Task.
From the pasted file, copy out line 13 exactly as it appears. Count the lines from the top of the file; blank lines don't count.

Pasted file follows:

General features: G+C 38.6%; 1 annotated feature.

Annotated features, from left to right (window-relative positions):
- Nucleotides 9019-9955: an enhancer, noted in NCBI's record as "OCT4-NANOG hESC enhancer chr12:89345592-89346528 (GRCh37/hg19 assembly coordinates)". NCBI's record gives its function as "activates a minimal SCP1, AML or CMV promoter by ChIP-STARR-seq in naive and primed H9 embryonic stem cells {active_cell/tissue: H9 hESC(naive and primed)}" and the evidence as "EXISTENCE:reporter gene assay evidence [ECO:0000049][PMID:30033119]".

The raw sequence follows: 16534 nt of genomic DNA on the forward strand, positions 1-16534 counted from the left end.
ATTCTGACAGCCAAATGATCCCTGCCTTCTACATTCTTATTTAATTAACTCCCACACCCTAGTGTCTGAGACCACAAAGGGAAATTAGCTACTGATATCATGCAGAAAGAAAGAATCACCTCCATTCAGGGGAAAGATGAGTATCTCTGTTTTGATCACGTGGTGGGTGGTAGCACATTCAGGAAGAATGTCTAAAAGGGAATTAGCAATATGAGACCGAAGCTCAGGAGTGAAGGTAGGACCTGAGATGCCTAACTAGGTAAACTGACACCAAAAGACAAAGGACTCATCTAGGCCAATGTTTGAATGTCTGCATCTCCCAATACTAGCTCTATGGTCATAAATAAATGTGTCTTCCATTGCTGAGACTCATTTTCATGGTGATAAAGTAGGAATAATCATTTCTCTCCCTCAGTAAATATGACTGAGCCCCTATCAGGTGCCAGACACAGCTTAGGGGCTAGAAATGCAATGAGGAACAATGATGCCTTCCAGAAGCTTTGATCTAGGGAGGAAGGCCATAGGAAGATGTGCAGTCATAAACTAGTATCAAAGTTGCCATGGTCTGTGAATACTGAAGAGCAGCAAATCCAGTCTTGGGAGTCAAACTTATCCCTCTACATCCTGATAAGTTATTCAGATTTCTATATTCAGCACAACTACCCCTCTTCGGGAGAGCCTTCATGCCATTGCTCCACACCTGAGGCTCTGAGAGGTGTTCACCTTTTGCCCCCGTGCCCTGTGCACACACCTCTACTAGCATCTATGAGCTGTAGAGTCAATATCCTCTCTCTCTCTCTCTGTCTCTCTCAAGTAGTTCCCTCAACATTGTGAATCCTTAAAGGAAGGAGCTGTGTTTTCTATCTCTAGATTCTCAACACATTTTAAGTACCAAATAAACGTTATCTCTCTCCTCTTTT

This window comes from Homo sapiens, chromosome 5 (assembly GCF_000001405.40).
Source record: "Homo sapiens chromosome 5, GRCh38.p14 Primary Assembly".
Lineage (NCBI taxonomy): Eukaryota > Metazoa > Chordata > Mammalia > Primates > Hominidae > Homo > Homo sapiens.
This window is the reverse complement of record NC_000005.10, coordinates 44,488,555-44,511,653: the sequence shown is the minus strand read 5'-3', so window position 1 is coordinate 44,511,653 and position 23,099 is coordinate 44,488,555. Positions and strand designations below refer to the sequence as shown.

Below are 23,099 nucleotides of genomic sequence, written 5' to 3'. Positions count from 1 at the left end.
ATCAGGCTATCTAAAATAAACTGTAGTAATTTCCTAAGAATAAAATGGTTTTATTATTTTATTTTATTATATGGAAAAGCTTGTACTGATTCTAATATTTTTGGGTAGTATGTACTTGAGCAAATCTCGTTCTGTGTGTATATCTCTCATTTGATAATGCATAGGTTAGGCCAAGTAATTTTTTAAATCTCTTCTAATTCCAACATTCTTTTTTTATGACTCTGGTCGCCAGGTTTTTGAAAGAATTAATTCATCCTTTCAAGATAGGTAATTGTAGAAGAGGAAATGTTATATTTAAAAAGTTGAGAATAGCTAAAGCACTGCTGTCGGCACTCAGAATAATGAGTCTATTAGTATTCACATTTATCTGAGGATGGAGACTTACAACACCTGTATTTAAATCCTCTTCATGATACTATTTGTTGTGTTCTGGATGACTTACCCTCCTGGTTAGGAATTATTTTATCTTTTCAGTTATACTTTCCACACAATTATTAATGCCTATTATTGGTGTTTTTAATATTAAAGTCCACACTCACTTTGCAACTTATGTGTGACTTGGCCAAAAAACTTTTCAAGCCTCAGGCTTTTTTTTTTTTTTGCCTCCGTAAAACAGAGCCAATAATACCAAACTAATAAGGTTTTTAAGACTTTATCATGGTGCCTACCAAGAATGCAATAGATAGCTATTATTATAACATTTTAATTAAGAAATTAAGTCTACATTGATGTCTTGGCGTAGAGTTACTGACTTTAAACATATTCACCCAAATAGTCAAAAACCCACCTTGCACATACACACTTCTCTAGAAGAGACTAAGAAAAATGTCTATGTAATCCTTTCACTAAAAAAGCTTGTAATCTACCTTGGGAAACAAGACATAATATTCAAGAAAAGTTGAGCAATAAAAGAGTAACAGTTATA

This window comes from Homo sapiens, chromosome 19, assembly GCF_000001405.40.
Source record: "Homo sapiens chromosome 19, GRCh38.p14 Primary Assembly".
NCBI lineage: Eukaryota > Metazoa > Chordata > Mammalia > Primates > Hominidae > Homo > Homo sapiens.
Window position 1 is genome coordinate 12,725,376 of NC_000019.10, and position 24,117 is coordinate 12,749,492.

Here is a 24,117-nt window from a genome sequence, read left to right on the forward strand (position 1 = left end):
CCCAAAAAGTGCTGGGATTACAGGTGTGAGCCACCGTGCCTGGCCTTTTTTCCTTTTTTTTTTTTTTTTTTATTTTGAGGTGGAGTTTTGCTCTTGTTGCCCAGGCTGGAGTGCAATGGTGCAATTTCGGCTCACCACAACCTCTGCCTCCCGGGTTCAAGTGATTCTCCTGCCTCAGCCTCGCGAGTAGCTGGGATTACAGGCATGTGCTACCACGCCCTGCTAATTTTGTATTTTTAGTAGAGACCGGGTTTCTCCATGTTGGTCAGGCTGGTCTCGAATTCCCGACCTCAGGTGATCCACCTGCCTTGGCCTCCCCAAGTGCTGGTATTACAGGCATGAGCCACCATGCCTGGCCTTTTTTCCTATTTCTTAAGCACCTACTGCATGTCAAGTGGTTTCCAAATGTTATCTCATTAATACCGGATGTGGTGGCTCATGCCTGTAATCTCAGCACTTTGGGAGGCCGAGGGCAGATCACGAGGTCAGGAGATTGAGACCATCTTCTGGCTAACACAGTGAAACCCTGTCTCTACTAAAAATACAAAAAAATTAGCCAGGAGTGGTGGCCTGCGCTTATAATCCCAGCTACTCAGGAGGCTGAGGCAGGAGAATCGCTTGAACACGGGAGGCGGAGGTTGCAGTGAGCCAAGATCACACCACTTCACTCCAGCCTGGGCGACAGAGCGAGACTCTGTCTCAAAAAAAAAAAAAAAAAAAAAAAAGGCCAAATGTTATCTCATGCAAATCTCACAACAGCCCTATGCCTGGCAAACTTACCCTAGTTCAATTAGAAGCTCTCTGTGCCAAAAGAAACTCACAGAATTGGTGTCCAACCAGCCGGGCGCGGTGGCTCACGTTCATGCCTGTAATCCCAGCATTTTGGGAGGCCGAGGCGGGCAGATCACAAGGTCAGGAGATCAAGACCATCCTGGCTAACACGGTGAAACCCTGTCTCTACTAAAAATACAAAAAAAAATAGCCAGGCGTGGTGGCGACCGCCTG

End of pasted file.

Source record: "Homo sapiens chromosome 19, GRCh38.p14 Primary Assembly".